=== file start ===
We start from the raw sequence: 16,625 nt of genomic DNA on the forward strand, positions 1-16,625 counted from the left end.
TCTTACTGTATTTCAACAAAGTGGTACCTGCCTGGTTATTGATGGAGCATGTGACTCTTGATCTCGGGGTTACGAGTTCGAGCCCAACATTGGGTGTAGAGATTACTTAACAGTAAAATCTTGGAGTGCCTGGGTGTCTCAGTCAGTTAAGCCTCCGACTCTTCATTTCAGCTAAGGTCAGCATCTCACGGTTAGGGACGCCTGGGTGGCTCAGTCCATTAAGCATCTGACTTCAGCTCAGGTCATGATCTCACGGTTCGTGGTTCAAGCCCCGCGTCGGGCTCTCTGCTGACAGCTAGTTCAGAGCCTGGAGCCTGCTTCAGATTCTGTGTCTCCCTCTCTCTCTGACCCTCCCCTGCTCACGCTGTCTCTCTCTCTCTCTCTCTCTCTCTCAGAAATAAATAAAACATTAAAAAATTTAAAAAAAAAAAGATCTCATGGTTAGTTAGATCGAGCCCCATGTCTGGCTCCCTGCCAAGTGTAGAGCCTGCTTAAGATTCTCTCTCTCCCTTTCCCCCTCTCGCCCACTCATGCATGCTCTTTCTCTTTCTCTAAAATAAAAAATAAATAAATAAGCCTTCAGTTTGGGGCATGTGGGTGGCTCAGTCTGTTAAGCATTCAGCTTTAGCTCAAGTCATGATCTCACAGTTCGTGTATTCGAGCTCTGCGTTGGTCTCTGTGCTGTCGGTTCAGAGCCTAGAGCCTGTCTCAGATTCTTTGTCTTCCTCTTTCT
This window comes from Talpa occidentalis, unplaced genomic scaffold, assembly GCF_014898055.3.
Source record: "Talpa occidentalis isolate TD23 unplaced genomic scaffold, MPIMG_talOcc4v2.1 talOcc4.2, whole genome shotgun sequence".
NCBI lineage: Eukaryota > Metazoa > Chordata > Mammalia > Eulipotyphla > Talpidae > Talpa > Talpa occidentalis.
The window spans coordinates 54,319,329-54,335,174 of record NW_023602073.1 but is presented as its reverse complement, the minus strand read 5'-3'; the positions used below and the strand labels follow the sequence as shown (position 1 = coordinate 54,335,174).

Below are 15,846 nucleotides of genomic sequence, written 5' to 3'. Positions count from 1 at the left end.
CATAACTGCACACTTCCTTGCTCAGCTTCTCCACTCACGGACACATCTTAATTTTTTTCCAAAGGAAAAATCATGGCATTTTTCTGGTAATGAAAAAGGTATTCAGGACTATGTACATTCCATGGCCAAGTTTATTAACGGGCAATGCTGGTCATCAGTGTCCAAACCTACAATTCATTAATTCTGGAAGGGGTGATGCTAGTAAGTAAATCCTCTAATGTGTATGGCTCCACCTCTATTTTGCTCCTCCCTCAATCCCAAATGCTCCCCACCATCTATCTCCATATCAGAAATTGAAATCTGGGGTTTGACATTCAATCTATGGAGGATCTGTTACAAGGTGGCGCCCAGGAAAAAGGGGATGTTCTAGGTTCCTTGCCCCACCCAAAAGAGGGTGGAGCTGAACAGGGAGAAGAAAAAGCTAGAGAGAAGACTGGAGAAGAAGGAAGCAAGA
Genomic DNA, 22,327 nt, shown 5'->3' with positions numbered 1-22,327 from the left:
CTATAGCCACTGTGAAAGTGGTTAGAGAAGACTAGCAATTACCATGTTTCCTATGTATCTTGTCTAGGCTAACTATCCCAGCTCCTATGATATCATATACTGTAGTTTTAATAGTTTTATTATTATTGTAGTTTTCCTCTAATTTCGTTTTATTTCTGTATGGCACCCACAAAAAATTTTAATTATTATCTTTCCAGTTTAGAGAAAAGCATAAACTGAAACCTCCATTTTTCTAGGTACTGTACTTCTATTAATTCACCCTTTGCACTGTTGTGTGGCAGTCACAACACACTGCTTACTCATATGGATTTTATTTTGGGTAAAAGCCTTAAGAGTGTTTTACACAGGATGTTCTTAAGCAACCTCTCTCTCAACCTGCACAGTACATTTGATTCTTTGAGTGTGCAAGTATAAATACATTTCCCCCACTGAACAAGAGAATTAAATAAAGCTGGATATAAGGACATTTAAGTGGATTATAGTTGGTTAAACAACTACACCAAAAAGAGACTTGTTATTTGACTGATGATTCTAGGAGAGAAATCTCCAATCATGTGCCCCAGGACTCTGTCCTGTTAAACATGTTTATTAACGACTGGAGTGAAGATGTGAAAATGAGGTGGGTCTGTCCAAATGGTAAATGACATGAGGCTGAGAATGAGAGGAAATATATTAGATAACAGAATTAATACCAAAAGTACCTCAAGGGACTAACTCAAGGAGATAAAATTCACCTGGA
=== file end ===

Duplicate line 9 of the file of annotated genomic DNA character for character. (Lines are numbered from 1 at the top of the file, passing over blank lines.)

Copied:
Genomic DNA, 22,327 nt, shown 5'->3' with positions numbered 1-22,327 from the left: